Identity theft and credit card fraud are on the rise. Advisory firm Javelin Strategy & Research reported a 16 percent increase in the “identity fraud incidence rate” in 2016, the highest since the firm started tracking in 2003. The result? A massive $16 billion of losses during a single year.
Although the majority of these incidents involved credit card fraud, account takeovers (in which someone steals your information to access your financial accounts) increased by 31 percent, totaling a $2.3 billion loss in 2016. What’s more, this type of fraud is one of the toughest to combat.
Tough to combat doesn’t mean impossible, however. The sooner you go on the defensive after identity theft, the quicker you can regain control of your credit. Here’s how.
1. Contact all companies that have fraudulent
charges or accounts in your name
If you’ve been contacted by debt collectors regarding accounts that weren’t opened by you, then you can go ahead and work with them to resolve the issue. But if you discovered fraudulent accounts by other means, contact the company the charge was made with.
Each company might have a different process for resolving such issues, so it’s best to communicate with them right away.
2. Close and reissue cards for any
compromised credit and deposit accounts
For any fraudulent charges using your credit or debit card, call your issuer to report the charges and close your accounts. Your issuer should then take care of opening new accounts for you and issuing you new cards.
As soon as you do this, you can halt the thief’s spending spree with your money.
3. Put a fraud alert or a credit freeze
on your credit reports
The next step is to put safeguards around your credit, which you can do with a fraud alert or credit freeze.
A fraud alert lasts for 90 days and can be renewed, or you can do an extended fraud alert that lasts for seven years. For this, reach out to each of the three credit-reporting agencies (Experian, Equifax, TransUnion) and either request this over the phone or follow the steps to do it online.
The fraud alert requires lenders to undergo additional steps to verify your identity before opening new accounts. But if you’ve experienced multiple instances of identity theft or want to take even more precautions, you can instead opt for a credit freeze.
A credit freeze is just what it sounds like — as long as the freeze is in place, no one can access your credit report. This is something to keep in mind if you’re in the market for a new loan, such as a mortgage, or even if you’re looking for a new apartment and know a credit check will be involved.
However, you can temporarily lift a credit freeze if you need to. Rod Griffin, director of public education at Experian, says all you have to do is contact the agencies before you need your credit to be available for an application and give them the PIN code you received during your freeze. Griffin also warns that, “a credit freeze will not prevent identity theft or use of a stolen identity to commit fraud that does not involve credit reports.”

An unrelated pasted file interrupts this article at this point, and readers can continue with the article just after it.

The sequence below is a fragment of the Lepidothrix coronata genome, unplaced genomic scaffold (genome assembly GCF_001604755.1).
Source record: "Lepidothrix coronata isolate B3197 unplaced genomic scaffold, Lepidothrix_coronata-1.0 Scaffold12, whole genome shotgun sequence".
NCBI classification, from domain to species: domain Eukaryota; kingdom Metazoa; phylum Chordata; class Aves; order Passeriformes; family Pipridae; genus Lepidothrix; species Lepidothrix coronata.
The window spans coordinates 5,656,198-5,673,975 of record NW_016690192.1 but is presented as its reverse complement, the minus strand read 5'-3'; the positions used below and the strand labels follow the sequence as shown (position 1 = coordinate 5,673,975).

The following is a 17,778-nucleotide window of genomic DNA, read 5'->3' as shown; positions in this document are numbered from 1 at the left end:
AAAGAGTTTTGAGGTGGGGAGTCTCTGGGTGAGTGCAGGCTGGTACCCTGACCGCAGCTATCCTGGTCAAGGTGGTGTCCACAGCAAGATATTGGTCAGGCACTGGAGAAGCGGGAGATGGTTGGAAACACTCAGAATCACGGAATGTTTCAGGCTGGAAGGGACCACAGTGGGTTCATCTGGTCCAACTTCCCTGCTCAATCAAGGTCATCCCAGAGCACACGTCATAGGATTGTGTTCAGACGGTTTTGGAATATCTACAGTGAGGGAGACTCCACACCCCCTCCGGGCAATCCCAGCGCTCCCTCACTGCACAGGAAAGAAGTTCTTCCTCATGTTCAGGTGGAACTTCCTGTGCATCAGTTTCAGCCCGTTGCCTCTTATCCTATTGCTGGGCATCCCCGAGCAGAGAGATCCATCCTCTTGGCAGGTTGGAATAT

Just like with a fraud alert, you can do the freeze online or contact the credit-reporting agencies to get their help with the process.
4. File a report with the
Federal Trade Commission
The Federal Trade Commission (FTC) has created a website specifically to help with identity theft instances such as the one you might be going through: IdentityTheft.gov.
Not only does this site provide a great deal of information to help, it also enables you to report the fraud to the FTC directly. You can either report the issue here or call the commission at 1-877-438-4338. The FTC advises that you include as many details as you can in your report.
This report will serve as proof to the businesses you’re dealing with that you have in fact been victimized by identity theft.
5. Dispute fraudulent accounts
on your credit report
Finally, make sure you let the credit-reporting agencies know if there are any accounts on your report that aren’t yours.
How can you tell if this has happened if you’re not sure already? Simply get your credit report — one from each of the three credit-reporting bureaus — at AnnualCreditReport.com. This service is available for free once per year, making it easy to review your accounts to ensure that they’re all yours.
And if any aren’t, immediately dispute the error with the credit-reporting agency (or agencies) that show it.
Maintaining good credit habits after identity theft
The average American’s household budget is already tight enough. Piling on fraudulent charges and accounts could nudge a tight financial situations to its breaking point.
You can protect yourself from this with a few small steps. For example:
- Use long and complex passwords with numbers and special characters for all your logins — and have a different password for every online account you create.
- Only shop on secure websites (look for the lock icon on the address bar) and sites you trust.
- Never input your financial information or access financial accounts on public networks.
- Review your bank and credit card statements each month to ensure all charges were in fact initiated by you.
- Keep a close eye on your credit reports, and act immediately if there’s anything that you know isn’t yours.
When it comes to protecting your credit, a little diligence can go a long way.
This article originally appeared on Credit.com and was written by Shannon Insler.